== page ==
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PART 1: Back to Basics PART 2: Problems with the Assumptions PART 3: Making Sense of the Patterns This three-part series will help you properly understand radiometric dating, the assumptions that lead to inaccurate dates, and the clues about what really happened in the past.

Most people think that radioactive dating has proven the earth is billions of years old.

Yet lava flows that have occurred in the present have been tested soon after they erupted, and they invariably contained much more argon-40 than expected.1 For example, when a sample of the lava in the Mt. Helens crater (that had been observed to form and cool in 1986) ( age yield incorrect old potassium-argon ages due to the extra argon-40 that they inherited from the erupting volcanoes, then ancient lava flows of unknown ages could likewise have inherited extra argon-40 and yield excessively old ages.

There are similar problems with the other radioactive “clocks.” For example, consider the dating of Grand Canyon’s basalts (rocks formed by lava cooling at the earth’s surface).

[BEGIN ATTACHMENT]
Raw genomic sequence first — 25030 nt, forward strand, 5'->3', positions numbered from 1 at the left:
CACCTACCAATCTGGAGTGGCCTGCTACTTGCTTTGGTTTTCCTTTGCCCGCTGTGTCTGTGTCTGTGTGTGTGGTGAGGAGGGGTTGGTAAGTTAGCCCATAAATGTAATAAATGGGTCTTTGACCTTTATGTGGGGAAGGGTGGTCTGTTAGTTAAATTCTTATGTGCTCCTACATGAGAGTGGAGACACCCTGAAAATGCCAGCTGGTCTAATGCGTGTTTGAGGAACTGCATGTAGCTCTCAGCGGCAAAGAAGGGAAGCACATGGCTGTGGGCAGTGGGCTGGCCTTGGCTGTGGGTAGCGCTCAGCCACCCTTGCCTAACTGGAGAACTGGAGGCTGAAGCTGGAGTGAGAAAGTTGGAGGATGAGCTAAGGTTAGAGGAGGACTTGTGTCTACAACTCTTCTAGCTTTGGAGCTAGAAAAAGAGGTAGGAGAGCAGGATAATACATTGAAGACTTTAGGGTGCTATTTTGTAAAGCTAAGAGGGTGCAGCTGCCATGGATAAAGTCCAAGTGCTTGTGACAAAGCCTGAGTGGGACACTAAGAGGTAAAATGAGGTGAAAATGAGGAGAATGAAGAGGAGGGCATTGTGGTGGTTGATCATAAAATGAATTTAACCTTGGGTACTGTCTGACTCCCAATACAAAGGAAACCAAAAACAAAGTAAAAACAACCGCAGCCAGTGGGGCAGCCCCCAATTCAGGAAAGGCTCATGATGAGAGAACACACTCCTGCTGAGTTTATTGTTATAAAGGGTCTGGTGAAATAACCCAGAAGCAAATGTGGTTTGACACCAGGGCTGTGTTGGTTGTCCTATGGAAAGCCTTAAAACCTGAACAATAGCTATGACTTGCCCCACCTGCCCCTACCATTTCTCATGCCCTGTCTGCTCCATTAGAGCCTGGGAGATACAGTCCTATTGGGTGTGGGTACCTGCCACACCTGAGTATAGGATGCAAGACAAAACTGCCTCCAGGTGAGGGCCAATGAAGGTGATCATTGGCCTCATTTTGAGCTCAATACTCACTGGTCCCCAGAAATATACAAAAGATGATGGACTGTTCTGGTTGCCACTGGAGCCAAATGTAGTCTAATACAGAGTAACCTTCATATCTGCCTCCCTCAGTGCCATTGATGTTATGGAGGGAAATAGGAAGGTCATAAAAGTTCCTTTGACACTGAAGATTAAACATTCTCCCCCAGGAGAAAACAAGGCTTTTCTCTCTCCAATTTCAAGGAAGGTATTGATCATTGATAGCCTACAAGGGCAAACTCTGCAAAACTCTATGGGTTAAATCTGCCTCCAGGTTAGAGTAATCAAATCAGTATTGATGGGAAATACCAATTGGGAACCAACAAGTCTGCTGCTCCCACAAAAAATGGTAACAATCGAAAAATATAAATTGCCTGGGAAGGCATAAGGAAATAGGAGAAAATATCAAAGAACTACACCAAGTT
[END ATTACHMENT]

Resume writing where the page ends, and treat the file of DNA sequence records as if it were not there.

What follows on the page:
Nevertheless, geologists insist the radioactive decay rates have always been constant, because it makes these radioactive clocks “work”!

New evidence, however, has recently been discovered that can only be explained by the radioactive decay rates not having been constant in the past.9 For example, the radioactive decay of uranium in tiny crystals in a New Mexico granite ( yields a uranium-lead “age” of 1.5 billion years.

This is the same age that we get for the basalt layers deep below the walls of the eastern Grand Canyon.4 How could both lavas—one at the top and one at the bottom of the Canyon—be the same age based on these parent and daughter isotopes?

One solution is that both the recent and early lava flows inherited the same rubidium-strontium chemistry—not age—from the same source, deep in the earth’s upper mantle.

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But when we date the rocks using the rubidium and strontium isotopes, we get an age of 1.143 billion years.

8 Physicists have carefully measured the radioactive decay rates of parent radioisotopes in laboratories over the last 100 or so years and have found them to be essentially constant (within the measurement error margins).

Furthermore, they have not been able to significantly change these decay rates by heat, pressure, or electrical and magnetic fields.

When we look at sand in an hourglass, we can estimate how much time has passed based on the amount of sand that has fallen to the bottom.

Radioactive rocks offer a similar “clock.” Radioactive atoms, such as uranium (the parent isotopes), decay into stable atoms, such as lead (the daughter isotopes), at a measurable rate.

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